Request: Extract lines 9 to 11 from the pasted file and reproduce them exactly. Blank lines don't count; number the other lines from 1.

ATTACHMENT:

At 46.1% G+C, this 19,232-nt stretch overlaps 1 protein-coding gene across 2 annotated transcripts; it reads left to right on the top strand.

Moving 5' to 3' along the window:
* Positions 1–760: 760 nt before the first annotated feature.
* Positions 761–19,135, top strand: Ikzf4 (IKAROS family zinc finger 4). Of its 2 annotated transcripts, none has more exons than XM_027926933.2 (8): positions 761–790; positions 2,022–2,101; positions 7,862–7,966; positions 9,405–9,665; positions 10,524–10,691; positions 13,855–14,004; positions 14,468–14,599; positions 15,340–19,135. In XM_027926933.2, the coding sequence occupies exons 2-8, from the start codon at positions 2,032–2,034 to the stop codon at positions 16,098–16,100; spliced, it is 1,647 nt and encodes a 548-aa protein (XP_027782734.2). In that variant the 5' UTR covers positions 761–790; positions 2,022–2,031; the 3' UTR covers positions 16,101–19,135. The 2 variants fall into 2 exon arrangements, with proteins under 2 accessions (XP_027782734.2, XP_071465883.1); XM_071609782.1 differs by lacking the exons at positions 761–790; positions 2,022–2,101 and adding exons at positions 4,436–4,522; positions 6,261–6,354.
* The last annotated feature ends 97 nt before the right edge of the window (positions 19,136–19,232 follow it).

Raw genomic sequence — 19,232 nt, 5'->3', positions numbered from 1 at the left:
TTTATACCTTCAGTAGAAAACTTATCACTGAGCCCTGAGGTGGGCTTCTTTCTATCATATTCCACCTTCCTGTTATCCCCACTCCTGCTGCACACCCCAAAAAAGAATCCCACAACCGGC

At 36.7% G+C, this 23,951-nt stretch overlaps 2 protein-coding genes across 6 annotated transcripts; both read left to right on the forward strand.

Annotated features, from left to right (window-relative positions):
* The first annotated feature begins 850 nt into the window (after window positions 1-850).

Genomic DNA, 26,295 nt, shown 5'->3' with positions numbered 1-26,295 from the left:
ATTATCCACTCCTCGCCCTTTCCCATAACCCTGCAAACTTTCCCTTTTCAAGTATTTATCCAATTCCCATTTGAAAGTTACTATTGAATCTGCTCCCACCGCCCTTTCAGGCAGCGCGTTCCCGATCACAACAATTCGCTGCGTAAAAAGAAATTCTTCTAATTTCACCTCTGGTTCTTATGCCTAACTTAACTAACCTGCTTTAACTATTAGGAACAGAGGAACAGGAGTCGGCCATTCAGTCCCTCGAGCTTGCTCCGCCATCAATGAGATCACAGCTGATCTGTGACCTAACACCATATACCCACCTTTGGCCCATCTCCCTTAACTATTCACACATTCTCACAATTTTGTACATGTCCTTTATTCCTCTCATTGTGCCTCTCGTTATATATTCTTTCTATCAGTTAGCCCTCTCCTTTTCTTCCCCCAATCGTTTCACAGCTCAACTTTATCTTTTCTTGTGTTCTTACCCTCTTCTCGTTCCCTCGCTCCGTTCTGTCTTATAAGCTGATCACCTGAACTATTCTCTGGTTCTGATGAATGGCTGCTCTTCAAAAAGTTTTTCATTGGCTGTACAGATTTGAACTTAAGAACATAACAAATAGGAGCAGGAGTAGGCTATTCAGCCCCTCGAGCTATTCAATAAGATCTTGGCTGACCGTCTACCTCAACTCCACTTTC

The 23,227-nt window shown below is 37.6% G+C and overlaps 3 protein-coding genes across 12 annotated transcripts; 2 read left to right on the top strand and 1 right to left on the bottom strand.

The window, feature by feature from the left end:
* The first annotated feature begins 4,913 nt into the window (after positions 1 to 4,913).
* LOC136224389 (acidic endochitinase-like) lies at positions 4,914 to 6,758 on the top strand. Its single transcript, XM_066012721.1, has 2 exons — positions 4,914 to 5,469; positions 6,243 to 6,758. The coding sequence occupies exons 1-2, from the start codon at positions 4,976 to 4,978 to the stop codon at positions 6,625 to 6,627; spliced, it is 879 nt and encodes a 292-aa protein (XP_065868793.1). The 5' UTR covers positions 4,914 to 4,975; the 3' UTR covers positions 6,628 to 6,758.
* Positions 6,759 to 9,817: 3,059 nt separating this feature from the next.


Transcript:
Annotated features, from left to right (window-relative positions):
* The first annotated feature begins 850 nt into the window (after window positions 1-850).

Genomic DNA, 26,295 nt, shown 5'->3' with positions numbered 1-26,295 from the left: